The curves of concentration as a function of depth in the compression zone are essentially vertical displacements of each other and are similar to those observed in batch sedimentation. When the sludge rakes operate, they essentially break up a semirigid structure of concentrated sludge. Generally, this action extends to several inches above the rakes and contributes to a more concentrated underflow. The required height of the compression zone may be estimated from experiments on batch sedimentation. The first batch test should be conducted with a slurry having an initial concentration equivalent to that of the top layer of the compression zone during the period of constant rate settling. This is referred to as the critical concentration. The time required for the sample slurry to pass from the critical concentration to the desired underflow concentration can be taken as the retention time for the solids in the continuous operation. The underlying assumption here is that the solids concentration at the bottom of the compression zone in the continuous thickener at any time is the same as the average concentration of the compression zone in the batch unit and at a time equal to the retention time of the solids in the continuous thickener. Hence, it is assumed that the concentration at the bottom of the thickener is an implicit function of the thickening time. The retention time is obtained from a batch test by observing the height of the compression zone as a function of time. The slope of the compression curve is described by the where Z, Z„ are the heights of compression at times t and infinity, respectively, and k is a constant that depends on the specific sedimentation system. Integrating this where Zc is the height of the compression zone at its critical concentration. This expression is the equation of a straight line and normally is plotted as log[(Z -ZJ/(Z0 - ZJ] versus time, where Z0 is the initial slurry concentration.Jf batch tests are performed with an initial slurry concentration below that of the critical, the average concentration of the compression zone will exceed the critical value because it will consist of sludge layers compressed over varying time lengths. A method for estimating the required time to pass from the critical solids content to any specified underflow concentration can be done as follows:

1. Extrapolate the compression curve to the critical point or zero time.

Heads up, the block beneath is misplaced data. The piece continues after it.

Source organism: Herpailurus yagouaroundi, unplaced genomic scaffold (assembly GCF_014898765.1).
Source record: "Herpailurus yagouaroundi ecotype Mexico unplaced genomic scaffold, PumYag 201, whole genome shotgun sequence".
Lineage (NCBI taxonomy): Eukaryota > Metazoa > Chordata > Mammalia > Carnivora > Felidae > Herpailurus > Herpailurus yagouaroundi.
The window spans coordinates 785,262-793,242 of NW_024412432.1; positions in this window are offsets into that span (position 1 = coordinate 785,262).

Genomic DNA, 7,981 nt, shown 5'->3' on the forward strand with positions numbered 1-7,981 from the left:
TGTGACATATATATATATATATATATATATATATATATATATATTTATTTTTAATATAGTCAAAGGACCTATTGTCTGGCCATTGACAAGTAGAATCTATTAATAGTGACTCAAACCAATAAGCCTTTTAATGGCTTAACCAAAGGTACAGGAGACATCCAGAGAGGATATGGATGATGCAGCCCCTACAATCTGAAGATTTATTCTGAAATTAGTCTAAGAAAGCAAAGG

2. Locate the time when the upper interface (between the supernatant liquid and slurry) is at height Z'0, halfway between the initial height, Z0, and the extrapolated zero-time compression zone height, Z'0. This time represents the period in which all the solids were at the critical dilution and went into compression. The retention time is computed as t - tc, where t is the time when the solids reach the specified underflow concentration. The procedure is illustrated in Figure 19. It is recommended that you determine the required volume for the compression zone to be based on estimates of the time each layer has been in compression. The volume for the compression zone is the sum of the volume occupied by the solids plus the volume of the entrapped fluid. This may be expressed as:

where Q = solids mass feed per unit time; At = t - tc = retention time; rr^ = mass of liquid in the compression zone; m. = mass of solids in the compression zone.

This expression is based on our earlier assumption that the time required to thicken the sludge is independent of the interface height of the compression zone. An approximate solution to this expression can be obtained if we assume mj/ms to be constant, i.e., an average mass ratio in the thickening zone from top to bottom. Then,

More reliable results can be obtained by assuming average conditions over divided parts of the compression zone. That is, the above expression can be applied to divisions of the compression zone and the total volume obtained by the sum of these calculations. Try some of the problems in the section on Questions for Thinking and Discussing to strengthen your understanding of the principles covered.

LINE

IF SLIGHT

CORRECTION

APPLIED

Figure 19. Extrapolation of sedimentation data to estimate time for critical concentration.

LINE

IF SLIGHT

CORRECTION

APPLIED

Figure 19. Extrapolation of sedimentation data to estimate time for critical concentration.

There are commercially available clarifier simulation software for comprehensive (2D) analyzes of wastewater treatment processes in circular and rectangular clarifiers. With these software, you can predict processes like:

• distribution of sludge in the settler

• flow streamlines in the settler

• vertical and horizontal flow velocities

• vertical and horizontal flow velocities

• sludge concentration in the effluent

• return sludge concentration

• total mass of sludge in the settler

Different processes like eddy turbulence, bottom current, stagnation of flows, and storm-water events can be simulated, using either laminar or turbulent flow model for simulation. All processes are displayed in real-time graphical mode (history, contour graph, surface, etc.); you can also record them to data files. Thanks to innovative sparse matrix technology, calculation process is fast and stable: a large number of layers in vertical and horizontal directions can be used, as well as a small time step. You can hunt for these on the Web.